Gordon Weakliem responds to my post about power users by suggesting that developers make their applications extensible. That way power users can build their own features, sidestepping the need to complicate your software by adding those features yourself.
It’s an excellent point, and there are certainly a number of applications that have greatly benefited from their extensibility (Microsoft Office and Mozilla, for example). Plus, making your program extensible is one of the best things you can do to help build a community around your software.
But if you plan to make your software extensible, be aware of the costs of turning power users into developers:
- Feature requests from power users won’t slow down after you make your software extensible (if anything, they’ll increase).
- Unless your support team has programming skills, it will be up to you (or other developers on your team) to support power users who are extending your software.
- Making your software extensible may complicate future versions by requiring them to be backwards-compatible.
Not long after I created the first version of HomeSite, I started receiving requests to make it extensible so that third-party developers could hook into it. I eventually exposed HomeSite’s object model through ActiveScripting, enabling customers with programming experience to roll their own features. This was enormously popular with power users, and the benefits trickled down to new users since they could download third-party add-ons that provided additional functionality. It also resulted in a very active community of “HomeSite extenders” who shared and discussed their work with each other.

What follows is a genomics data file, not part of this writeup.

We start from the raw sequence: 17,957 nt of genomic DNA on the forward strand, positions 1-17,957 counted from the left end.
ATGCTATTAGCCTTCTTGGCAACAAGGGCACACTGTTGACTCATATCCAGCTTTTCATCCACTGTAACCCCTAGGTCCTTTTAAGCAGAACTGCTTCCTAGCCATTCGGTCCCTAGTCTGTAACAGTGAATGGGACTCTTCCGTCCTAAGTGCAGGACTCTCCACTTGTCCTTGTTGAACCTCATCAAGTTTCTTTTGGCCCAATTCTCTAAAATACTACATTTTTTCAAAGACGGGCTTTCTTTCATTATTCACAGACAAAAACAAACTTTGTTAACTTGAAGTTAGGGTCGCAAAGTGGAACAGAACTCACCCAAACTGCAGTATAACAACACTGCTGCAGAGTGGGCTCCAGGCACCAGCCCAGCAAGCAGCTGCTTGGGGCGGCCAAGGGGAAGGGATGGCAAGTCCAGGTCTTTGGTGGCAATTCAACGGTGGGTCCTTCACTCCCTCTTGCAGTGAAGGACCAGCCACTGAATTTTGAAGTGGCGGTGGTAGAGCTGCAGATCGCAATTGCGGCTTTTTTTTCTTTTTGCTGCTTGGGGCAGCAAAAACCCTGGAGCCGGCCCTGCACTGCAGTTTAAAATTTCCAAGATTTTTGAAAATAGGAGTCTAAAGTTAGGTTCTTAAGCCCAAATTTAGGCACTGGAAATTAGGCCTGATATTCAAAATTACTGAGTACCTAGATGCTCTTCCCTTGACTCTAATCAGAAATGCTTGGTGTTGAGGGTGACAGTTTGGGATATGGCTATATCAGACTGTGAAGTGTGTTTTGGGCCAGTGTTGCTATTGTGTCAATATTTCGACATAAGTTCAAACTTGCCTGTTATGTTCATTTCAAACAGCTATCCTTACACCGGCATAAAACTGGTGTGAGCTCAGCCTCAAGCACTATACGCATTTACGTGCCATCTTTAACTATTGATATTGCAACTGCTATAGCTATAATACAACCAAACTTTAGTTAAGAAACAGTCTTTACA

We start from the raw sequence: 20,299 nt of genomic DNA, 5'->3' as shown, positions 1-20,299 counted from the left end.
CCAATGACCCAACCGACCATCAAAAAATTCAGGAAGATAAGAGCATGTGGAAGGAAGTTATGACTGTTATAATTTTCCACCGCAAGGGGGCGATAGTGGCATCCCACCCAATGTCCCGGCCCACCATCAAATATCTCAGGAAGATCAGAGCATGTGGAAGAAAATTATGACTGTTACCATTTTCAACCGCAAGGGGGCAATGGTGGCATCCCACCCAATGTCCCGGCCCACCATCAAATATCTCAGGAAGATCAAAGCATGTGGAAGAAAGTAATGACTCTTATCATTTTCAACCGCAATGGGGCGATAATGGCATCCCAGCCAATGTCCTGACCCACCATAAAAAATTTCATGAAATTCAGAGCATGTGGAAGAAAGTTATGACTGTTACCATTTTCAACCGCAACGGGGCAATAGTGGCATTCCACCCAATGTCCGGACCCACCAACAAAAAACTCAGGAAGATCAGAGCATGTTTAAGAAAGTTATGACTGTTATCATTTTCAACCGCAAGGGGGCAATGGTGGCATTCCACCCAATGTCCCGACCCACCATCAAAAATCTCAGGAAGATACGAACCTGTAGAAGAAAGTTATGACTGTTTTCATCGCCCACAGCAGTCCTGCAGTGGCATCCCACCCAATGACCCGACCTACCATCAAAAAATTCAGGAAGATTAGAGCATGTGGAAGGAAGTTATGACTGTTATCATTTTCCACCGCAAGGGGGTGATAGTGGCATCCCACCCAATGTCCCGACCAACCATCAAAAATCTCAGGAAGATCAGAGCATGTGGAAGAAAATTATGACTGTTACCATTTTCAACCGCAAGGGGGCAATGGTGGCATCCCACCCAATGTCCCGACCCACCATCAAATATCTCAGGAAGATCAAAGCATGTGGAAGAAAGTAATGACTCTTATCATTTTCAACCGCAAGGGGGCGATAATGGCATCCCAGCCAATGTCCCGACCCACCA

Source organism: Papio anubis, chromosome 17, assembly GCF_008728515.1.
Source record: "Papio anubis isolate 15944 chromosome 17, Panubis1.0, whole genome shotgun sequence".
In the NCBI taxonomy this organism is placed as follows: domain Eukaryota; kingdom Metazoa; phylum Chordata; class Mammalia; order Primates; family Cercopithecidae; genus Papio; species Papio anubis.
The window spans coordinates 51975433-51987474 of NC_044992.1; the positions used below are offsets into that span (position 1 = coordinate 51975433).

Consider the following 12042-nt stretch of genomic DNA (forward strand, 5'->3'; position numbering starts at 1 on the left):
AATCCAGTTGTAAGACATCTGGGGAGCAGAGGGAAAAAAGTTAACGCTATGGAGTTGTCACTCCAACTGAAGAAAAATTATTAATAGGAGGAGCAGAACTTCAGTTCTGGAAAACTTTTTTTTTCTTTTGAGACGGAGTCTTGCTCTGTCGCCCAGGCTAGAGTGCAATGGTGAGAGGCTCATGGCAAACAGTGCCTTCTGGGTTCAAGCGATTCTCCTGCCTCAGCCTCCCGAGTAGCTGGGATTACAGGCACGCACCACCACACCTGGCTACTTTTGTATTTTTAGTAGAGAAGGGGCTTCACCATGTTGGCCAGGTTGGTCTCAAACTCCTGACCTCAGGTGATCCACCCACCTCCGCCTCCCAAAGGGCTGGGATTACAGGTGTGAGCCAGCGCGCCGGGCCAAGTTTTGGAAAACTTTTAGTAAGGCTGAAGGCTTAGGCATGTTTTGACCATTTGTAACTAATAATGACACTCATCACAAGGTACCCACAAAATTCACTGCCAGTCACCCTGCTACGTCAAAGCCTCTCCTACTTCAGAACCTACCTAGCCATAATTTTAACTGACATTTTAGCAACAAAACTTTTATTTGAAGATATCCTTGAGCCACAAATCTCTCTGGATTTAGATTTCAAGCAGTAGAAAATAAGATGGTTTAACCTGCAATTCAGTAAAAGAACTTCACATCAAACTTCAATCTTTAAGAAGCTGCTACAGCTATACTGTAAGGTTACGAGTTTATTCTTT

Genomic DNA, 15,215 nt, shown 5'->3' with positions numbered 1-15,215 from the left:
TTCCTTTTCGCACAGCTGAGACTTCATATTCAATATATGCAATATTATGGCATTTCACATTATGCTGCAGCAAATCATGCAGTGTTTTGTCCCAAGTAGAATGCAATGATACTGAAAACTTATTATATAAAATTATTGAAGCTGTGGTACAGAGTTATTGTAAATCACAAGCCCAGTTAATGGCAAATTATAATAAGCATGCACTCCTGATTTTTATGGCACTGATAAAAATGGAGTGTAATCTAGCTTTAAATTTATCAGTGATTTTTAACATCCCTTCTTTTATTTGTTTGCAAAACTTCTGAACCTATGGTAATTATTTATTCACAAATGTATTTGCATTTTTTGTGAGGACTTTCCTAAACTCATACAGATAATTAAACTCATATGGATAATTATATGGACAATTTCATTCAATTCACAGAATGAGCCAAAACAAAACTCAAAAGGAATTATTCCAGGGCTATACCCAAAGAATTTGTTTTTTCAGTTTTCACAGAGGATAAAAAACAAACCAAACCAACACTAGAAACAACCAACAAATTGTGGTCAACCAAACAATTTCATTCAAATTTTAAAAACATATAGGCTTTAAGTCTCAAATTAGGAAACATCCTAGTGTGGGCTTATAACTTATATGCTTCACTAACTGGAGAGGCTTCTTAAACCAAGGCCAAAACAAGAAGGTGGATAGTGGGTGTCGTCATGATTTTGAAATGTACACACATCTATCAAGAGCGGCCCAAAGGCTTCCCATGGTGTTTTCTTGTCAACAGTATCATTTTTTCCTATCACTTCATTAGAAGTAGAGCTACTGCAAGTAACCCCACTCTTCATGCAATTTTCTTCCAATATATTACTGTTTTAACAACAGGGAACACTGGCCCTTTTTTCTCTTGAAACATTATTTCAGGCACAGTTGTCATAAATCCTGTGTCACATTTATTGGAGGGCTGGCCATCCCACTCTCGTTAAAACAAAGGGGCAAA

It was worth the effort, but I would never claim that it made HomeSite simpler to support. Instead of requesting new features every now and then, power users would frequently ask that we make HomeSite even more extensible. At the same time, we also had to help developers who were having problems getting their add-ons working, which often meant educating them about JScript or VBScript. So while I don’t regret making HomeSite extensible, supporting it was a lot more work than I anticipated.
In addition, we had to make sure that new versions of HomeSite continued to support adds-on created for prior versions (for the record, we weren’t always successful). In most cases this was no big deal, but there were situations where changes to our object model required some “creative” coding to ensure that old add-ons would work. This was further complicated by the fact that third-party developers found all sorts of ways to hack around limitations in our object model to get their adds-ons to do things we hadn’t anticipated (truth be told, though, much of this could’ve been avoided had I spent more time designing HomeSite’s extensibility features in the first place, but when you work for an Internet start-up, time isn’t usually something you have in great quantities).
Don’t get me wrong – I’m not suggesting that you avoid extending your software. But I am suggesting that you really think about the implications before you do it. Unlike some of the features you’ll add to your application, extensibility is something that really requires thinking beyond the current version, and failing to get it right could easily complicate your software rather than simplify it.